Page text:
Yet, I did not decide to attend an anti-capitalist, ‘anti-anyonewho’snotasocialist’ rally that claimed the climate crisis was about “class interests” and that we should “burn bosses, not coal,” as was stated on a sign placed directly beneath where the speakers stood on March 13. This suggested that the slogan was clearly endorsed by leadership, including the ANUSA Environment Officer who was MC for the event.

If the solution is going to be inclusive, so should the movement. The climate strike movement will not build support and traction through making people feel uncomfortable and excluded. It should welcome people of all beliefs, united under a common goal of achieving climate action. Radicalism is not going to bring people together from all sides of politics, nor will it solve a problem that is already politicised and divisive enough as it is.

Although many in the climate strike movement suggest that politics should be taken out of this issue and the government should simply act, its leaders at the ANU continue to promote a partisan fight between the far-left and the rest.

One speaker at the event on March 13 stated that “the climate change movement needs to stand in solidarity.”

Solidarity is a term that refers to ‘unity or agreement of feeling or action, especially among individuals with a common interest.’

By this definition, what those leading the climate strike movement at the ANU want is far from solidarity. The movement they have created is staggeringly partisan, exclusive and divisive, not to mention downright aggressive. Even as a progressive myself, I felt like an outsider who could not engage with the content of the event.

It is not solidarity if people who share your interests and goals, yet don’t want a revolution, are not made to feel welcome at your events. The climate change movement will not stand in solidarity until people who are conservatives, yet care about environmental issues (people with similar ideology to MP Zali Steggall, for example), people who are progressives but not socialists, and those who are wary supporters of the movement yet have fears about how economical the transition to renewables will be, for example, are made to feel a part of the process and a part of the solution.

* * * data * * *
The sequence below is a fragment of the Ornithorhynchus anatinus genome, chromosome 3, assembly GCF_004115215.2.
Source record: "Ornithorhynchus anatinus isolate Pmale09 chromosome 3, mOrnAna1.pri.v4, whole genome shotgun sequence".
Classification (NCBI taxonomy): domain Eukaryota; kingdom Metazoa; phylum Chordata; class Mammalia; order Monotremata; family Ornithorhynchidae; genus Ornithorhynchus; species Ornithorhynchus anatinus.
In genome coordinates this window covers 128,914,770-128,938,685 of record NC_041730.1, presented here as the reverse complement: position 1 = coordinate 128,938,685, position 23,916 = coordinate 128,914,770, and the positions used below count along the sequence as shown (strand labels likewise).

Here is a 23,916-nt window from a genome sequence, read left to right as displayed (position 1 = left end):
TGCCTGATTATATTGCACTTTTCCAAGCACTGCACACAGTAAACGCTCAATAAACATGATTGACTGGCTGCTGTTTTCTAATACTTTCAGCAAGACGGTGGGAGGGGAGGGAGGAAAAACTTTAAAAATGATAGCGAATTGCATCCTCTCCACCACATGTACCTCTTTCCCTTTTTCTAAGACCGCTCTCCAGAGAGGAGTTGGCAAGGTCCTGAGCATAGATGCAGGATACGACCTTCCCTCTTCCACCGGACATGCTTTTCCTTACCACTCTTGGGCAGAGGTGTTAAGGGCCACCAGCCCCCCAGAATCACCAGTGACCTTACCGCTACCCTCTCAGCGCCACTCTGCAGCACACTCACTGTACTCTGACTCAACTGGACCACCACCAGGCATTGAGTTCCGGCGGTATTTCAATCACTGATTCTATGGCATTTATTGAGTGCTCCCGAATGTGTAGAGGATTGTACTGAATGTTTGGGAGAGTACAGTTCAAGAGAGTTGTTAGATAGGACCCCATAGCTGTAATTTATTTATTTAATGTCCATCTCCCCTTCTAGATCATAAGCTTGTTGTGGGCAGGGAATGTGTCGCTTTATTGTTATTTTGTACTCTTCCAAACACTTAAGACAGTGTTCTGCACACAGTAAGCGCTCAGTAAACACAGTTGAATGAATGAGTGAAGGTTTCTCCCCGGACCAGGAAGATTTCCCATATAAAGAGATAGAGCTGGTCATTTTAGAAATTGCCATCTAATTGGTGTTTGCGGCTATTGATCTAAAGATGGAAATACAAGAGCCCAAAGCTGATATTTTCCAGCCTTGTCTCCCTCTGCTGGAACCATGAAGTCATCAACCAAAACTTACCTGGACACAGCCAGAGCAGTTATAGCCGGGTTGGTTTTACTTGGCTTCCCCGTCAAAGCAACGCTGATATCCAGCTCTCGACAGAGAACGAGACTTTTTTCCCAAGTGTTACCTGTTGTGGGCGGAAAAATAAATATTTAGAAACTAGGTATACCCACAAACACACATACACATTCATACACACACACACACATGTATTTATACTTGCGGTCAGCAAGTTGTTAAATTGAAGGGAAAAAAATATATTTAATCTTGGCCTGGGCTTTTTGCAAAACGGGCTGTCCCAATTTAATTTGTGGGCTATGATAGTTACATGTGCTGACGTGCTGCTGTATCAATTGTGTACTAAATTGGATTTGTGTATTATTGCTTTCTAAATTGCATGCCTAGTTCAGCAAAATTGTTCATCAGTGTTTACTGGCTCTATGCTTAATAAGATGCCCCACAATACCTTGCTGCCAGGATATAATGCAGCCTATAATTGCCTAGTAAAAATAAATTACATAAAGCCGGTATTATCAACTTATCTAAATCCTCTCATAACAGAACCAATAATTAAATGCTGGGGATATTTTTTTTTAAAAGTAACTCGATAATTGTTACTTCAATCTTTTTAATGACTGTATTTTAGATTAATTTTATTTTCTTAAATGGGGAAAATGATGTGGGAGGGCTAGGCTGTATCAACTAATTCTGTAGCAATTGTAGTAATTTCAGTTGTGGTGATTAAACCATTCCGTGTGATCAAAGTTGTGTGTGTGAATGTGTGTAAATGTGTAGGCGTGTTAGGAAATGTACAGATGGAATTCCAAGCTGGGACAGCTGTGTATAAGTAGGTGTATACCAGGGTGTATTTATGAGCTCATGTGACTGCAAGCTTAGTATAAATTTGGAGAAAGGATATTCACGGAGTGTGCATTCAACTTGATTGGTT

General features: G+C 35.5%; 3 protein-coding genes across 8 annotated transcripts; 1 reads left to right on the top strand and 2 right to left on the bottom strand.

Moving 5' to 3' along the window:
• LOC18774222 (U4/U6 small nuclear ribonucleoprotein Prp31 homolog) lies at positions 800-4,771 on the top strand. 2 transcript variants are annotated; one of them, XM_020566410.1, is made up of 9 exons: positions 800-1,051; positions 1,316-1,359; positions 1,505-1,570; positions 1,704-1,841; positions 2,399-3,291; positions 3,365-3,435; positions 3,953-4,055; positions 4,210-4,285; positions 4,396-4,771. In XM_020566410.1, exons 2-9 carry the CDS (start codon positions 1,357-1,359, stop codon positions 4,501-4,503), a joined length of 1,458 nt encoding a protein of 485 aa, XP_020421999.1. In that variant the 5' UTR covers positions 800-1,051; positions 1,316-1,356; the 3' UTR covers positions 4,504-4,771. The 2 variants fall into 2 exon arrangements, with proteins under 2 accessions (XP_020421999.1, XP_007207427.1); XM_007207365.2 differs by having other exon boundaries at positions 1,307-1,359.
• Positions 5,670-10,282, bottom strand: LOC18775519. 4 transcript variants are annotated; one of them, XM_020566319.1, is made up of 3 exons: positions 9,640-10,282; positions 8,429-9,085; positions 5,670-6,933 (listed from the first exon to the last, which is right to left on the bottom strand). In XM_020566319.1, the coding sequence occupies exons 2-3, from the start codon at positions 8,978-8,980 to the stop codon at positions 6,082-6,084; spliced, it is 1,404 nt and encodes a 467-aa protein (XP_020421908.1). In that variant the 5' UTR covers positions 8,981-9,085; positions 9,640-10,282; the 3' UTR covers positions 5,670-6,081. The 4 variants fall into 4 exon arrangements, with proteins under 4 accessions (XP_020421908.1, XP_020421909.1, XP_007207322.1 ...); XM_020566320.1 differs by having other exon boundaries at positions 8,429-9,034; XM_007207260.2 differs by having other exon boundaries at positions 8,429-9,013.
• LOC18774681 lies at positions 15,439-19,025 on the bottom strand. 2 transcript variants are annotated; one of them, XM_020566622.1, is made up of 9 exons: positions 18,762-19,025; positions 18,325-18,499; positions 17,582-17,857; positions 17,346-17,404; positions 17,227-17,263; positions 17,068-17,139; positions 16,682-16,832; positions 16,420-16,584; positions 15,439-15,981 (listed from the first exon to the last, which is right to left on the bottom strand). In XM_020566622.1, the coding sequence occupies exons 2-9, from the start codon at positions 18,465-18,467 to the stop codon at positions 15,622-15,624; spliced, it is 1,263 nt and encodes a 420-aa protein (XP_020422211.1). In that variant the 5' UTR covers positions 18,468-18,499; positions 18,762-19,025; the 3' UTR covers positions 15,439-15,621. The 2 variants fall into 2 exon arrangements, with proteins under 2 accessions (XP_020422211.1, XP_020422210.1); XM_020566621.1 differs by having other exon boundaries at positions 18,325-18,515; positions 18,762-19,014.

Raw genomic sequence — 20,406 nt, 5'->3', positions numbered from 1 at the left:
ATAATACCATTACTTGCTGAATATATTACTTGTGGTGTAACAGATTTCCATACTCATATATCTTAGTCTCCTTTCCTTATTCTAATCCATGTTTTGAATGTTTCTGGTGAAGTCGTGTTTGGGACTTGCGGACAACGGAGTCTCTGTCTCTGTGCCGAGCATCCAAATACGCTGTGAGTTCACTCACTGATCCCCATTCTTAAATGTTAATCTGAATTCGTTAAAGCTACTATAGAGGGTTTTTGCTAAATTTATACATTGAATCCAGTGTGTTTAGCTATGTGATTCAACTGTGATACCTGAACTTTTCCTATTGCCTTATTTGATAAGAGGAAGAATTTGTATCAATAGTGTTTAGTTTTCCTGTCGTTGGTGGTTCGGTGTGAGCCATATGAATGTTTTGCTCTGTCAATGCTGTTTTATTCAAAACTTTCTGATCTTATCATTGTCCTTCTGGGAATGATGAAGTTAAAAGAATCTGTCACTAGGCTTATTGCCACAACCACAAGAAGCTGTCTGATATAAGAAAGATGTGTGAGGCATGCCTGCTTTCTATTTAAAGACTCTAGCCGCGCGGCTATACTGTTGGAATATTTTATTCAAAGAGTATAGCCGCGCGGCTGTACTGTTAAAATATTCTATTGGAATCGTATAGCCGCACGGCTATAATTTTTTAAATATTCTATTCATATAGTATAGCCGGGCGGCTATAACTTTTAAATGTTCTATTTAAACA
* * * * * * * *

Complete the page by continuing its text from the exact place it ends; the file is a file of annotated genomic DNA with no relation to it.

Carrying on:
I have friends who are members of the Liberal Party who want to see their government do more on climate change. These are people who share the same goal as those within the climate strike movement, yet would never attend a rally themselves due to their partisan and unwelcoming nature. I have other friends who share similar progressive and left-wing views to myself who wanted to attend, but were put off by the fact that it was promoted by SAlt.

Anti-Labor and anti-Liberal tirades put the majority of university students offside, as does vague and irrelevant talk of class consciousness and overthrowing capitalism, and members of SAlt handing out their brochures during the rally. Climate rallies are not the place for promoting a socialist agenda.

The leaders of the climate strikers at the ANU are not helping themselves by creating such an aggressive and narrow-minded movement. They have made themselves an easy target for criticism, and can be simply dismissed as radicals and socialists on the fringe of society rather than an integral part of the climate change discussion.

The best way to influence others is by making them feel comfortable, valued, welcome and included. A group dominated by radical ‘Fuck ScoMo’ t-shirt wearing socialists cannot do this. This movement necessitates welcoming people from all sides of Parliament. To truly influence the national political discourse, conservatives and progressives alike who believe in climate action should be brought into the picture.

On March 13, after listening to the speeches, I decided not to march into the city.

The ANUSA Environment Officer has an important role to play in ensuring climate change is not a divisive issue, but one that all ANU students can engage with. 

Yes, the majority of people want climate action.

But the majority of us are not socialists.

We do not believe in a revolution.

The climate strike movement at the ANU is radically political, and should prioritise bringing more people into the conversation rather than cancelling them out.

And if this movement does not reform into one that is unifying, accepting and inclusive, soon, we will lose belief in the power of activism to bring people together to create real change in this nation.